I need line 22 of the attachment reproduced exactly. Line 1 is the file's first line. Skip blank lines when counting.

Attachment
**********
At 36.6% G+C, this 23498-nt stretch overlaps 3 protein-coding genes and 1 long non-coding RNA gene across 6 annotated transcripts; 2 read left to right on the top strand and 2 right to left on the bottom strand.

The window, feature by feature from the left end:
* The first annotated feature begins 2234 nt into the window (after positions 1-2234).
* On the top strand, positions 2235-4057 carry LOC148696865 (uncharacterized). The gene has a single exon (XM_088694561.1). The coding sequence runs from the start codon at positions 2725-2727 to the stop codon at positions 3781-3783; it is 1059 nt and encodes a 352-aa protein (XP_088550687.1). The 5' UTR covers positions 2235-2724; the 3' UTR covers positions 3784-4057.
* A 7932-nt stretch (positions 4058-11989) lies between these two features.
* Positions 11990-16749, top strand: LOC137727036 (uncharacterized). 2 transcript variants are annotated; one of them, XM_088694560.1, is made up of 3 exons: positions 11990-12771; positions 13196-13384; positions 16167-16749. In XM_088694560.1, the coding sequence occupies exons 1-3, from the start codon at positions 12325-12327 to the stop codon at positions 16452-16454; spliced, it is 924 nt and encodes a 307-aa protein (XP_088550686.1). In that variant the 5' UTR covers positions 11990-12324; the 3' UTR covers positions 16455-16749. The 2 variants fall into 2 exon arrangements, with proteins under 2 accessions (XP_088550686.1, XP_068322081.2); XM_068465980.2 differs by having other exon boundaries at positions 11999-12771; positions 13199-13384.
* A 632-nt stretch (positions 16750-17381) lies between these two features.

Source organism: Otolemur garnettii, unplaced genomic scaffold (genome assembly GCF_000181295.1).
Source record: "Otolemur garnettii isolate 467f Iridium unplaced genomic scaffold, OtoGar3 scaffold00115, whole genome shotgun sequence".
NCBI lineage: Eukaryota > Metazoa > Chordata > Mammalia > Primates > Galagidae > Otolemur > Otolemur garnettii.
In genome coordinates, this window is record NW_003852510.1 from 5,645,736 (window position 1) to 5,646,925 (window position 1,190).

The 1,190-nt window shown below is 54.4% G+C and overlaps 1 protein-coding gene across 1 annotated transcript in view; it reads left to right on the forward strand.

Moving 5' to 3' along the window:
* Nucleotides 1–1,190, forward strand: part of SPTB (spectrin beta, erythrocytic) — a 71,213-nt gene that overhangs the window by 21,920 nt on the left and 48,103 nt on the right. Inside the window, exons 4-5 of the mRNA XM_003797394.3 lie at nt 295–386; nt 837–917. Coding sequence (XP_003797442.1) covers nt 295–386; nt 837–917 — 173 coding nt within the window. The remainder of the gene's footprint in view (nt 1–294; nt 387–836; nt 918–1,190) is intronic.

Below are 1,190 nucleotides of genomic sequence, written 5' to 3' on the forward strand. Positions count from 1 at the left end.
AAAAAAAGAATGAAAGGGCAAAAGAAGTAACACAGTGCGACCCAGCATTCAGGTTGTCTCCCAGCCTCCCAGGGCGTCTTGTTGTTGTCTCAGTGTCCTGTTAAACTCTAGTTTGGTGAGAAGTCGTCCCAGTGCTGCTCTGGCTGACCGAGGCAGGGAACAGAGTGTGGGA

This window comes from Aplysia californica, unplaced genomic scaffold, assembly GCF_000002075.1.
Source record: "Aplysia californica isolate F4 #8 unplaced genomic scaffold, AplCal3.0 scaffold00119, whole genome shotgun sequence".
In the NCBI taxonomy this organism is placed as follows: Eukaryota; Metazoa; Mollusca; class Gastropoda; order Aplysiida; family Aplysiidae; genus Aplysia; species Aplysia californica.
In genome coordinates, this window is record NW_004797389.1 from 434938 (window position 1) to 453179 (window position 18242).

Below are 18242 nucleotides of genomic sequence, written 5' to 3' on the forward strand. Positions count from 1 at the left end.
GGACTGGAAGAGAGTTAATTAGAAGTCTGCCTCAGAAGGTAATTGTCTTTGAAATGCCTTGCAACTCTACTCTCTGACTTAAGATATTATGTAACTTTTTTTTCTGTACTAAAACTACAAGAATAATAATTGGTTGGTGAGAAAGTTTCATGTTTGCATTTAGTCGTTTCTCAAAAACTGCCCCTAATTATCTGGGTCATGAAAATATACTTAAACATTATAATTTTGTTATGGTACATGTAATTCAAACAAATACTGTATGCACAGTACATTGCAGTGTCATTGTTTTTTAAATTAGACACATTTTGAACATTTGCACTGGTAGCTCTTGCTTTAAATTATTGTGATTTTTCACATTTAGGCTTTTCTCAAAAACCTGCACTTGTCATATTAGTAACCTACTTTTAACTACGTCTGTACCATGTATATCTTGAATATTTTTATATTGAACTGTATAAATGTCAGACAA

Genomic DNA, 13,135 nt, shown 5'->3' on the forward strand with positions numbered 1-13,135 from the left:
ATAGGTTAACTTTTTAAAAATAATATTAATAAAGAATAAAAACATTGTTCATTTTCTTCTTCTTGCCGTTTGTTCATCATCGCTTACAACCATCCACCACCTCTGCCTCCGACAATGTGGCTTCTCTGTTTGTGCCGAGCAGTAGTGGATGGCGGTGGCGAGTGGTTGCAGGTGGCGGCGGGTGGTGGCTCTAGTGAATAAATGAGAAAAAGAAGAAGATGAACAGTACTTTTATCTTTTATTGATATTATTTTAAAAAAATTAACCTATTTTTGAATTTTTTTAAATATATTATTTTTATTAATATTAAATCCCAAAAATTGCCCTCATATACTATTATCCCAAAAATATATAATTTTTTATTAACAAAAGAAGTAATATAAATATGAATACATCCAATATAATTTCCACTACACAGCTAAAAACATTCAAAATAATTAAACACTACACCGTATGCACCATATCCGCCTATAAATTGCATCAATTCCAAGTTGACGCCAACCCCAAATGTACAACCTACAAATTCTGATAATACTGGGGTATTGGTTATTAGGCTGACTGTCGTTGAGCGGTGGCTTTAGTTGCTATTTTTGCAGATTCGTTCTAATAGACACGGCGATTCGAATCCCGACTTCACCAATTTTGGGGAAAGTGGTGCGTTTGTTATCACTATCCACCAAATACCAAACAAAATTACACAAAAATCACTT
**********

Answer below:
GGACTGGAAGAGAGTTAATTAGAAGTCTGCCTCAGAAGGTAATTGTCTTTGAAATGCCTTGCAACTCTACTCTCTGACTTAAGATATTATGTAACTTTTTTTTCTGTACTAAAACTACAAGAATAATAATTGGTTGGTGAGAAAGTTTCATGTTTGCATTTAGTCGTTTCTCAAAAACTGCCCCTAATTATCTGGGTCATGAAAATATACTTAAACATTATAATTTTGTTATGGTACATGTAATTCAAACAAATACTGTATGCACAGTACATTGCAGTGTCATTGTTTTTTAAATTAGACACATTTTGAACATTTGCACTGGTAGCTCTTGCTTTAAATTATTGTGATTTTTCACATTTAGGCTTTTCTCAAAAACCTGCACTTGTCATATTAGTAACCTACTTTTAACTACGTCTGTACCATGTATATCTTGAATATTTTTATATTGAACTGTATAAATGTCAGACAA